The No Child Left Behind Act had a “broader and deeper” impact in its second year on the books, even while only about one-fifth of school districts have entered the phase in which they have schools facing the law’s consequences for low performance, such as allowing students to transfer, a new study suggests.
The 241-page report from the Center on Education Policy, released last week, concludes that states and districts are taking the law seriously but are having difficulty with some requirements that are “too stringent” or “not workable” in certain situations. It also finds that some states and districts are straining to meet the law’s demands in the face of limited funding and staffing.
“From the Capital to the Classroom: Year 2 of the No Child Left Behind Act,” from the Center on Educational Policy. (Requires Adobe’s Acrobat Reader.)
“We found positive things as well as problems,” said Jack Jennings, the director of the center, a Washington-based research and advocacy group.
The report, part of a multiyear research project, is unusual in its breadth and depth, involving a survey of 47 states and the District of Columbia, a nationally representative sample of 274 districts, case studies in some three dozen districts, and interviews with federal officials.
|View the accompanying chart, “State Views on No Child Left Behind Act.”|
Of the districts surveyed, 21 percent reported having one or more schools identified as “needing improvement” under the federal law for the 2003-04 school year, compared with 15 percent the previous year. The survey found a larger percentage of urban districts in that category, climbing from 40 percent to 50 percent, but also a growing share of suburban districts, which rose from 15 percent to 23 percent.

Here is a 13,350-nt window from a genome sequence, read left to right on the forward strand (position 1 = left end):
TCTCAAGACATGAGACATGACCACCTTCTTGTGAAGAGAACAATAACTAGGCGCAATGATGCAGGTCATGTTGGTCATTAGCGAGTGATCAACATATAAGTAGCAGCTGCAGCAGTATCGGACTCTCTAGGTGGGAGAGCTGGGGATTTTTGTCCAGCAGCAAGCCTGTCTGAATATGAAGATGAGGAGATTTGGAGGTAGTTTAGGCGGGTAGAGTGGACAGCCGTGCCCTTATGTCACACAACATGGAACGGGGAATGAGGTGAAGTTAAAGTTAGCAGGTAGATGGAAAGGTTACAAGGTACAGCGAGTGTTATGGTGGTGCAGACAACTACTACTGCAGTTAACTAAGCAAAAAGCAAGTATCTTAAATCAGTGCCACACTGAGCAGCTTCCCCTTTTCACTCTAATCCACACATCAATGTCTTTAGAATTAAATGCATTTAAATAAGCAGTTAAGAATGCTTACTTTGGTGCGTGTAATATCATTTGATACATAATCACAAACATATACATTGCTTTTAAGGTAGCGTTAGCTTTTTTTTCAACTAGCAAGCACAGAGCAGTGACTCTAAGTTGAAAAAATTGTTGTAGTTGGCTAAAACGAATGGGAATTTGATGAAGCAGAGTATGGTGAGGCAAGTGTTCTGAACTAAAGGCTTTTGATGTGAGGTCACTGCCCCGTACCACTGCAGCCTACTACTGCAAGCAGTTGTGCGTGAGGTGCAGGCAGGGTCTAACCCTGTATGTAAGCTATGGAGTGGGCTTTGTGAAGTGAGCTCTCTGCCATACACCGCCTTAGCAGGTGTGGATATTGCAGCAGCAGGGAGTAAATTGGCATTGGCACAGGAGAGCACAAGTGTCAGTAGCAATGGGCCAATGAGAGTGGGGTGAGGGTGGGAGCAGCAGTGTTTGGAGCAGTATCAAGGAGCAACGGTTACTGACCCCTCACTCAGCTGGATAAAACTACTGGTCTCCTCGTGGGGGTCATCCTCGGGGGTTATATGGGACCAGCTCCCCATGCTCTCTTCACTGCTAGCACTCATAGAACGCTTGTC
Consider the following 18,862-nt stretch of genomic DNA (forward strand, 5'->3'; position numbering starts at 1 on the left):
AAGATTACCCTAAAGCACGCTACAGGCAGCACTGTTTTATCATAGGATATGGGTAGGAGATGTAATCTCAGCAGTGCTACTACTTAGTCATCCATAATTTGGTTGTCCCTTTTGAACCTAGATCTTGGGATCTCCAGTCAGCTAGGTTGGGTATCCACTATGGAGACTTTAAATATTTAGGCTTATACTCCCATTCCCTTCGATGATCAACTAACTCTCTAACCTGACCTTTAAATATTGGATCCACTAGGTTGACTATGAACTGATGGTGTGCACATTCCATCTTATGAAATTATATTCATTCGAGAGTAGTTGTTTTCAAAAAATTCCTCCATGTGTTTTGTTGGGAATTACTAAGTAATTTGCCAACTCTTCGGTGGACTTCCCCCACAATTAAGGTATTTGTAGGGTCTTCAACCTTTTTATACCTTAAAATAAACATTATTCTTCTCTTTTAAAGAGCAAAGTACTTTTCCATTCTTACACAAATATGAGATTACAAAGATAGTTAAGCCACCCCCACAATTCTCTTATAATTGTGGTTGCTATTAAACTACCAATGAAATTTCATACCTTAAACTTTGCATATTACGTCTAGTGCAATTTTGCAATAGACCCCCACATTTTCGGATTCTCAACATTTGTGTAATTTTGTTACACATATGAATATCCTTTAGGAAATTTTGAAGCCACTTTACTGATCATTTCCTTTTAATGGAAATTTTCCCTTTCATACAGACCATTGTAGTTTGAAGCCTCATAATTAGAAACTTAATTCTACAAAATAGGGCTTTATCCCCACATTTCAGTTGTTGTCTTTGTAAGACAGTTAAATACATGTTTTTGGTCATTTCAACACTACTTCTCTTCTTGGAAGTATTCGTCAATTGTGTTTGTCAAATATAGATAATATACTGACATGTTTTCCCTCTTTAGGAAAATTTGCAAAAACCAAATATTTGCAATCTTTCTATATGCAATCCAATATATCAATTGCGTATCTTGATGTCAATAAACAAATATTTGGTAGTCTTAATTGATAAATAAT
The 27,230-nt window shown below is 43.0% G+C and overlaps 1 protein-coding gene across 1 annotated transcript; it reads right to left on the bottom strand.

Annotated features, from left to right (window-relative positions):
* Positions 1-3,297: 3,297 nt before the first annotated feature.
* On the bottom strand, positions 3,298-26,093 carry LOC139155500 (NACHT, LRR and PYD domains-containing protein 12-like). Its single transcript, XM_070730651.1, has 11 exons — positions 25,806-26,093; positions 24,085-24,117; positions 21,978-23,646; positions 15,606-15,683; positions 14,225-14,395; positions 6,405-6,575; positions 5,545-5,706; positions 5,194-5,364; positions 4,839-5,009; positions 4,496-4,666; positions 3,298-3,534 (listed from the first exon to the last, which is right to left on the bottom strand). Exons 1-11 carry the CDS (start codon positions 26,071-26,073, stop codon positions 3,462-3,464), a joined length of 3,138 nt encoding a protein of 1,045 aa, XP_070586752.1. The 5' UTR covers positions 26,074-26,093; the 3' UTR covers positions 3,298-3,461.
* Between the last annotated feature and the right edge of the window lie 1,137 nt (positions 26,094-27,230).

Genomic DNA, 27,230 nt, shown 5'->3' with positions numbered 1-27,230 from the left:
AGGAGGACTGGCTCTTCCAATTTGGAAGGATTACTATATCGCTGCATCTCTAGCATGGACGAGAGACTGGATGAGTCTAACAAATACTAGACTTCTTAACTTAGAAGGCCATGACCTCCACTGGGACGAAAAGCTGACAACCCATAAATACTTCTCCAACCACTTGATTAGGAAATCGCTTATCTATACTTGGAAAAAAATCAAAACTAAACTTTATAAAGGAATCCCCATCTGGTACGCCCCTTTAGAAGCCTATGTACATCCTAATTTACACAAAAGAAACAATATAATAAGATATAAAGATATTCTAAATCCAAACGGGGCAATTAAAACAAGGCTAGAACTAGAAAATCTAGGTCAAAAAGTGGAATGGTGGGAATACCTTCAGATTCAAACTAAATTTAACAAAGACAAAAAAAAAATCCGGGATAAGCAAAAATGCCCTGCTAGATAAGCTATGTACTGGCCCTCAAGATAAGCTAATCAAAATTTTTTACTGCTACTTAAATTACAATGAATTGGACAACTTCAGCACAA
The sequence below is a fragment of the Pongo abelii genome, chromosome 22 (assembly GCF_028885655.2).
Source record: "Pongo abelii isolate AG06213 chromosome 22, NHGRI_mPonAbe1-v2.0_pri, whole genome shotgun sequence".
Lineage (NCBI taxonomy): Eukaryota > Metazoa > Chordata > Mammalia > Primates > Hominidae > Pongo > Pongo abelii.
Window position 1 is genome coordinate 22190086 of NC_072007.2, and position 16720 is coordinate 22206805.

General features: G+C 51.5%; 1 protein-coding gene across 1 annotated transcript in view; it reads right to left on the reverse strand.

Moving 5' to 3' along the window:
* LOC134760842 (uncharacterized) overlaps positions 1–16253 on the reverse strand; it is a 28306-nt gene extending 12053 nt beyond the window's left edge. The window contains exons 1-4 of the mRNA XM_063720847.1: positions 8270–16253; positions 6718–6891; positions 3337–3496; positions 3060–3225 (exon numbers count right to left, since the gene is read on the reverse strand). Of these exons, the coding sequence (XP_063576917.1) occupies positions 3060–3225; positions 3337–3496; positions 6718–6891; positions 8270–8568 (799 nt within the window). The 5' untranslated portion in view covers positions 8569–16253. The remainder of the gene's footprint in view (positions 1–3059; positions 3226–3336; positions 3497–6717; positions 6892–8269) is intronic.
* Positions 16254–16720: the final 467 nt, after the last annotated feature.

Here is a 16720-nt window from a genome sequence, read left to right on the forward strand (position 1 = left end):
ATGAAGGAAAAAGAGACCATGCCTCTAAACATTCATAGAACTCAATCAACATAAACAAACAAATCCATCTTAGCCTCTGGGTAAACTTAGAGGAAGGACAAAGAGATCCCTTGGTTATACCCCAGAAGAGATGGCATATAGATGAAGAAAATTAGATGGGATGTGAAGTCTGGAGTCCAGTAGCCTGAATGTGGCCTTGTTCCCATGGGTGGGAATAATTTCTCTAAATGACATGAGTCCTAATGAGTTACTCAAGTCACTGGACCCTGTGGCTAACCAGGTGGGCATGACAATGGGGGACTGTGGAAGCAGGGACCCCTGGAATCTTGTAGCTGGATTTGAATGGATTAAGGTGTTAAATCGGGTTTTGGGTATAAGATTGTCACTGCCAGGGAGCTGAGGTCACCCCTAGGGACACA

The report says that more students are choosing to leave low-performing schools under the law, though the proportion is still very small, rising from 1 percent of eligible children last school year to 2 percent this year.
By contrast, far more students are seeking out supplemental educational services under the law. For the 2002-03 school year, nearly half of eligible students received such services, the report says. That figure dropped to 25 percent of students during the current school year. Mr. Jennings said the percentage would likely rise before the school year was out, because many districts faced delays in learning the status of schools. The survey information was gathered last fall, he said.
“We speculate, based on our case studies and other anecdotal evidence,” the report says, “that parents may prefer to give their children extra learning time through supplemental services over moving their child to another school, even when they are clearly informed of their options.”
Under the law, if a school does not make “adequate yearly progress” for two straight years, the district must allow its students to transfer to a higher-performing public school. After a third year, students are also eligible to select from a menu of supplemental-service providers.